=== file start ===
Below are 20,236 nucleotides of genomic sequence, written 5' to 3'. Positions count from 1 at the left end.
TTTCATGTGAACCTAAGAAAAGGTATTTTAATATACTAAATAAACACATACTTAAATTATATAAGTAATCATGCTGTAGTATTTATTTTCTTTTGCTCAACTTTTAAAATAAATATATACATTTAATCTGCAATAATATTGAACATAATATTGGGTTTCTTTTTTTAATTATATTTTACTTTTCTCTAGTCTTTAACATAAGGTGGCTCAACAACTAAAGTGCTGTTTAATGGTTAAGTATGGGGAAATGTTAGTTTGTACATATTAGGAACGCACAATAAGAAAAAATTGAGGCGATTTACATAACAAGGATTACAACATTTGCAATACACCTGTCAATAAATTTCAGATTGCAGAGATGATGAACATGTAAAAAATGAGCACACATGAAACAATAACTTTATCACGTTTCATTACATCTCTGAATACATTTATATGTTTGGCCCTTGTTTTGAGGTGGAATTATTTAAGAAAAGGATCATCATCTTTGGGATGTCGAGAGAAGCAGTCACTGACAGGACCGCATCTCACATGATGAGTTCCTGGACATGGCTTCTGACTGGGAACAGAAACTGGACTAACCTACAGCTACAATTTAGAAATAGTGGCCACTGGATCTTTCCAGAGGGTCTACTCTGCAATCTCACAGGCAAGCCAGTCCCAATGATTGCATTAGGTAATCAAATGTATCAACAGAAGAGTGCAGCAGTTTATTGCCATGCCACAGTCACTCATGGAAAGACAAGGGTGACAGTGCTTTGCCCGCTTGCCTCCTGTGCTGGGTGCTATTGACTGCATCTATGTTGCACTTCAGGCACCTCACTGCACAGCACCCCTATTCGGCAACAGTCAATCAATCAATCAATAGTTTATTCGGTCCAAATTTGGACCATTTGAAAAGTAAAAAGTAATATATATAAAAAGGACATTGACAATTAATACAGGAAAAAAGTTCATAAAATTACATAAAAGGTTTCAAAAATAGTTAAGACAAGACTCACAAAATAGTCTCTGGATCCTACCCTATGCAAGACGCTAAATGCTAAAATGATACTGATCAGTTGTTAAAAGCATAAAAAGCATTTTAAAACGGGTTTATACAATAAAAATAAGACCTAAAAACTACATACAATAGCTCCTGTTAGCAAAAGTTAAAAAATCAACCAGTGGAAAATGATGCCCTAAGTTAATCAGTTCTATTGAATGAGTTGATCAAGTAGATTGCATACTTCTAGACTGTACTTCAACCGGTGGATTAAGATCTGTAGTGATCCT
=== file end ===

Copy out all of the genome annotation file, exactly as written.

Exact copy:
Below are 20,236 nucleotides of genomic sequence, written 5' to 3'. Positions count from 1 at the left end.
TTTCATGTGAACCTAAGAAAAGGTATTTTAATATACTAAATAAACACATACTTAAATTATATAAGTAATCATGCTGTAGTATTTATTTTCTTTTGCTCAACTTTTAAAATAAATATATACATTTAATCTGCAATAATATTGAACATAATATTGGGTTTCTTTTTTTAATTATATTTTACTTTTCTCTAGTCTTTAACATAAGGTGGCTCAACAACTAAAGTGCTGTTTAATGGTTAAGTATGGGGAAATGTTAGTTTGTACATATTAGGAACGCACAATAAGAAAAAATTGAGGCGATTTACATAACAAGGATTACAACATTTGCAATACACCTGTCAATAAATTTCAGATTGCAGAGATGATGAACATGTAAAAAATGAGCACACATGAAACAATAACTTTATCACGTTTCATTACATCTCTGAATACATTTATATGTTTGGCCCTTGTTTTGAGGTGGAATTATTTAAGAAAAGGATCATCATCTTTGGGATGTCGAGAGAAGCAGTCACTGACAGGACCGCATCTCACATGATGAGTTCCTGGACATGGCTTCTGACTGGGAACAGAAACTGGACTAACCTACAGCTACAATTTAGAAATAGTGGCCACTGGATCTTTCCAGAGGGTCTACTCTGCAATCTCACAGGCAAGCCAGTCCCAATGATTGCATTAGGTAATCAAATGTATCAACAGAAGAGTGCAGCAGTTTATTGCCATGCCACAGTCACTCATGGAAAGACAAGGGTGACAGTGCTTTGCCCGCTTGCCTCCTGTGCTGGGTGCTATTGACTGCATCTATGTTGCACTTCAGGCACCTCACTGCACAGCACCCCTATTCGGCAACAGTCAATCAATCAATCAATAGTTTATTCGGTCCAAATTTGGACCATTTGAAAAGTAAAAAGTAATATATATAAAAAGGACATTGACAATTAATACAGGAAAAAAGTTCATAAAATTACATAAAAGGTTTCAAAAATAGTTAAGACAAGACTCACAAAATAGTCTCTGGATCCTACCCTATGCAAGACGCTAAATGCTAAAATGATACTGATCAGTTGTTAAAAGCATAAAAAGCATTTTAAAACGGGTTTATACAATAAAAATAAGACCTAAAAACTACATACAATAGCTCCTGTTAGCAAAAGTTAAAAAATCAACCAGTGGAAAATGATGCCCTAAGTTAATCAGTTCTATTGAATGAGTTGATCAAGTAGATTGCATACTTCTAGACTGTACTTCAACCGGTGGATTAAGATCTGTAGTGATCCT